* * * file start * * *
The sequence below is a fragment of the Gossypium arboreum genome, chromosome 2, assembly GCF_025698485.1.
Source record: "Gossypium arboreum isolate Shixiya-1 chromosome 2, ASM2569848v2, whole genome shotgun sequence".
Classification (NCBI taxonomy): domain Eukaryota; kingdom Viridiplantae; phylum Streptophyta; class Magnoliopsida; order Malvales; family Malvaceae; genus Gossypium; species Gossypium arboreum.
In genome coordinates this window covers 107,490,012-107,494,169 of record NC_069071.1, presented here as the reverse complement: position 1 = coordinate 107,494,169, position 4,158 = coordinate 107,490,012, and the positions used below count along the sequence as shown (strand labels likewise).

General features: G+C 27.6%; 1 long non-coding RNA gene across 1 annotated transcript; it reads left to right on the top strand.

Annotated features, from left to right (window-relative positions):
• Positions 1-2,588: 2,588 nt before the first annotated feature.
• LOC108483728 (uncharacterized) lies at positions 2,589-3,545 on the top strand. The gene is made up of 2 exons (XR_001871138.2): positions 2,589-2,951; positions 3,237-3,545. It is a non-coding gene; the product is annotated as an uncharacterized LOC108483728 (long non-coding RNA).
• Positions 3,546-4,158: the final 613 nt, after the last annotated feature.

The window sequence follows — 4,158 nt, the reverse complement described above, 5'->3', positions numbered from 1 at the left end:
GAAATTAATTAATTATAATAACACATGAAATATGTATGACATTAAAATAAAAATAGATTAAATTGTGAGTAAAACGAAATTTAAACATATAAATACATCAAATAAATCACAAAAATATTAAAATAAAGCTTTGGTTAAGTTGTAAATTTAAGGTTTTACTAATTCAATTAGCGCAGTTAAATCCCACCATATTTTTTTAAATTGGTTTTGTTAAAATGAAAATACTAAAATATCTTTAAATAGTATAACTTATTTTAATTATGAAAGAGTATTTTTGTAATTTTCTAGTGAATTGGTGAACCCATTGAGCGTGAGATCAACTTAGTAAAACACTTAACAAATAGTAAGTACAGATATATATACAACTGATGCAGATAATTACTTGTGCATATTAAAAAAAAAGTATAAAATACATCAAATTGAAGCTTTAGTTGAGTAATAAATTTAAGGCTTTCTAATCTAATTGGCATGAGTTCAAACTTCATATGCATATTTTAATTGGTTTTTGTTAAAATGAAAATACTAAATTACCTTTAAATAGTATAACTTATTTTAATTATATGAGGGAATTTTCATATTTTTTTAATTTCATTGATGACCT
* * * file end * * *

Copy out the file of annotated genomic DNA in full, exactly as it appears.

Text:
The sequence below is a fragment of the Gossypium arboreum genome, chromosome 2, assembly GCF_025698485.1.
Source record: "Gossypium arboreum isolate Shixiya-1 chromosome 2, ASM2569848v2, whole genome shotgun sequence".
Classification (NCBI taxonomy): domain Eukaryota; kingdom Viridiplantae; phylum Streptophyta; class Magnoliopsida; order Malvales; family Malvaceae; genus Gossypium; species Gossypium arboreum.
In genome coordinates this window covers 107,490,012-107,494,169 of record NC_069071.1, presented here as the reverse complement: position 1 = coordinate 107,494,169, position 4,158 = coordinate 107,490,012, and the positions used below count along the sequence as shown (strand labels likewise).

General features: G+C 27.6%; 1 long non-coding RNA gene across 1 annotated transcript; it reads left to right on the top strand.

Annotated features, from left to right (window-relative positions):
• Positions 1-2,588: 2,588 nt before the first annotated feature.
• LOC108483728 (uncharacterized) lies at positions 2,589-3,545 on the top strand. The gene is made up of 2 exons (XR_001871138.2): positions 2,589-2,951; positions 3,237-3,545. It is a non-coding gene; the product is annotated as an uncharacterized LOC108483728 (long non-coding RNA).
• Positions 3,546-4,158: the final 613 nt, after the last annotated feature.

The window sequence follows — 4,158 nt, the reverse complement described above, 5'->3', positions numbered from 1 at the left end:
GAAATTAATTAATTATAATAACACATGAAATATGTATGACATTAAAATAAAAATAGATTAAATTGTGAGTAAAACGAAATTTAAACATATAAATACATCAAATAAATCACAAAAATATTAAAATAAAGCTTTGGTTAAGTTGTAAATTTAAGGTTTTACTAATTCAATTAGCGCAGTTAAATCCCACCATATTTTTTTAAATTGGTTTTGTTAAAATGAAAATACTAAAATATCTTTAAATAGTATAACTTATTTTAATTATGAAAGAGTATTTTTGTAATTTTCTAGTGAATTGGTGAACCCATTGAGCGTGAGATCAACTTAGTAAAACACTTAACAAATAGTAAGTACAGATATATATACAACTGATGCAGATAATTACTTGTGCATATTAAAAAAAAAGTATAAAATACATCAAATTGAAGCTTTAGTTGAGTAATAAATTTAAGGCTTTCTAATCTAATTGGCATGAGTTCAAACTTCATATGCATATTTTAATTGGTTTTTGTTAAAATGAAAATACTAAATTACCTTTAAATAGTATAACTTATTTTAATTATATGAGGGAATTTTCATATTTTTTTAATTTCATTGATGACCT